Lauren Bush Lauren
In fields as varied as robotics, finance, biomedical engineering and education, these innovators have taken a decidedly humanistic approach to effecting positive change. It’s a benevolent form of leadership that is driving real results while setting the stage for the next generation of socially conscious entrepreneurs. Keep an eye out for these women and their pioneering work—we have no doubt you’ll be seeing more of them.
Lauren Bush Lauren’s FEED tackles hunger through commerce
Lauren Bush Lauren has a singular focus: feeding hungry people. Her New York-based consumer-goods company, FEED Projects, and its associated nonprofit, FEED Foundation, define success in terms of meals provided—85 million in seven years, the equivalent of roughly $11 million.
Bush Lauren, 30, believes social entrepreneurship is most effective when the mission is clear to the consumer. FEED Projects sends funds from products sold—each stamped with a number indicating how many donated meals will result from the purchase—to its partners on the ground fighting hunger: UNICEF, United Nations World Food Programme and Feeding America. As part of its fundraising initiatives, FEED Foundation creates events that ultimately support the same organizations. The dollar equivalent of each meal is 11 cents in the U.S. and 10 cents internationally.
“FEED connects consumers to the cause of hunger,” Bush Lauren explains. “If it is not quick and easy and simple, you lose the consumer. FEED is a nice way to hook people and make them more aware of what is happening around the world. That’s the role we can play.”
FEED’s simple calculus and youthful, well-designed products such as bags, bracelets, scarves and T-shirts have engaged Bush Lauren’s Millennial peers and made the company a model for other anti-hunger advocates. “It is a very big deal to reach young
people on hunger,” says Billy Shore, founder and CEO of Share Our Strength, which created the “No Kid Hungry” campaign. Bush Lauren’s model of social entrepreneurship, he adds, “has taught us a broader lesson: the opportunity for nonprofits to create wealth instead of just redistributing wealth.”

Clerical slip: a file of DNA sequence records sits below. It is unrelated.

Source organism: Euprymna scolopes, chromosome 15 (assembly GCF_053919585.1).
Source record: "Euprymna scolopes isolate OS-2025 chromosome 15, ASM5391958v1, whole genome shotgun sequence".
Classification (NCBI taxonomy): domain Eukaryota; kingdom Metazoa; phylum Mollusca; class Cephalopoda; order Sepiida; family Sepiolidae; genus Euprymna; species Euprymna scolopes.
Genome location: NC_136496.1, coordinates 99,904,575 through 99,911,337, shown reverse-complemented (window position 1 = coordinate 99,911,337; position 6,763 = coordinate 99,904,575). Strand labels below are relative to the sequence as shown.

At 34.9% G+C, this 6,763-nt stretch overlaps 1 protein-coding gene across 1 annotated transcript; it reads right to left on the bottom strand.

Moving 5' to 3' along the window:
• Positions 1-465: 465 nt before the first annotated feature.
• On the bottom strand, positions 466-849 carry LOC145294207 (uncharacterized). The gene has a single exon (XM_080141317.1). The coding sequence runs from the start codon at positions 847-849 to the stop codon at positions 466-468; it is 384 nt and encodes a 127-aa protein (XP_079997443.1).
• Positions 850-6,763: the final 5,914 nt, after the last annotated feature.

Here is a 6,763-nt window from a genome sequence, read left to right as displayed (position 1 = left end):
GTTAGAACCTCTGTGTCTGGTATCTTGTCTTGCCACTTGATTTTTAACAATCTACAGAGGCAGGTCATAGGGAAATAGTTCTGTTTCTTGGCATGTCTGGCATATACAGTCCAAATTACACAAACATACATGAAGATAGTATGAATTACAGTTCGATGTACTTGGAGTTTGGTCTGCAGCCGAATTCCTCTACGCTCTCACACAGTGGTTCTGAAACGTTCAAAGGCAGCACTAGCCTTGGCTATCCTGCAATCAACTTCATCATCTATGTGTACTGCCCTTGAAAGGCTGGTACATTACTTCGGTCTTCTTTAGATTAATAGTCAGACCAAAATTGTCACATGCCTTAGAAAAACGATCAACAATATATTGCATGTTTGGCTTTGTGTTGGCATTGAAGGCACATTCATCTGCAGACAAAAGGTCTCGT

A new deal with West Elm will enable FEED to be even more effective at that mission. For the partnership, Bush Lauren worked with the home furnishings company to design a 30-item range of FEED housewares (in West Elm stores now); a spring collection and a steady stream of other projects will follow.
“She articulated our culture absolutely perfectly,” says Jim Brett, who was named West Elm president in 2010 and has turned the chain of more than 65 stores into Williams-Sonoma Inc.’s fastest-growing brand, in large part by partnering with high-profile designers.
Bush Lauren’s renown came at a young age. She doubled down on fame and fortune when she married David Lauren, son of American designer Ralph Lauren, in 2011. But as the granddaughter of one U.S. president and the niece of another, she already led an exceptional life. She modeled part time while attending Princeton University. She traveled around the world as a student ambassador for the U.N.’s World Food Programme.
It was while working with the U.N. in Guatemala in 2003, dishing up corn and soya porridge for schoolchildren, that she was inspired to make fighting hunger her mission and refocused her budding design career on creating products that would
engage others in that cause.
With no business experience, she founded FEED in 2007 and grew it slowly through a series of mostly one-off partnerships made possible through connections. This gained her access to the professional expertise she lacked, while the partners
assumed most of the risk of developing FEED’s products, as well as managing distribution and marketing.
“FEED has been built on partnerships,” Bush Lauren says. “FEED offers this nice, easy, clear solution for our partner companies to engage with the mission of hunger, to allow their consumers to participate with them in giving back.”
The longest-running partnership has been with skincare giant Clarins, which has provided 6 million meals through its “Gift with Purpose” FEED bag program. Other collaborators have included Whole Foods Market, Godiva, DKNY, Target, Barnes & Noble, Gap, Women’s Health magazine, HSN, Lord & Taylor, Pottery Barn, Bergdorf Goodman and Harrods.
“To have these amazing, prebuilt machines behind our brand and our mission really helped amplify what we are trying to do,” Bush Lauren says.
The Whole Foods partnership was a major breakthrough. “It showed me the magnitude of the impact, positioning and branding that you can have with a good partner. That partnership alone fed all of the schoolchildren in Rwanda for a year.
Just selling one bag—the FEED 100 Bag—across the country in their stores.”
A three-month promotion with Target in 2013 placed FEED products in departments throughout the store. “To have the Target sourcing team behind the FEED brand was spectacular,” Bush Lauren says. “To go into product categories like apparel, and experience and play with things we hadn’t been able to do before—denim shirts, hoodies, tea towels, pie pans and bicycles. It was really neat to see FEED translated across so many categories.”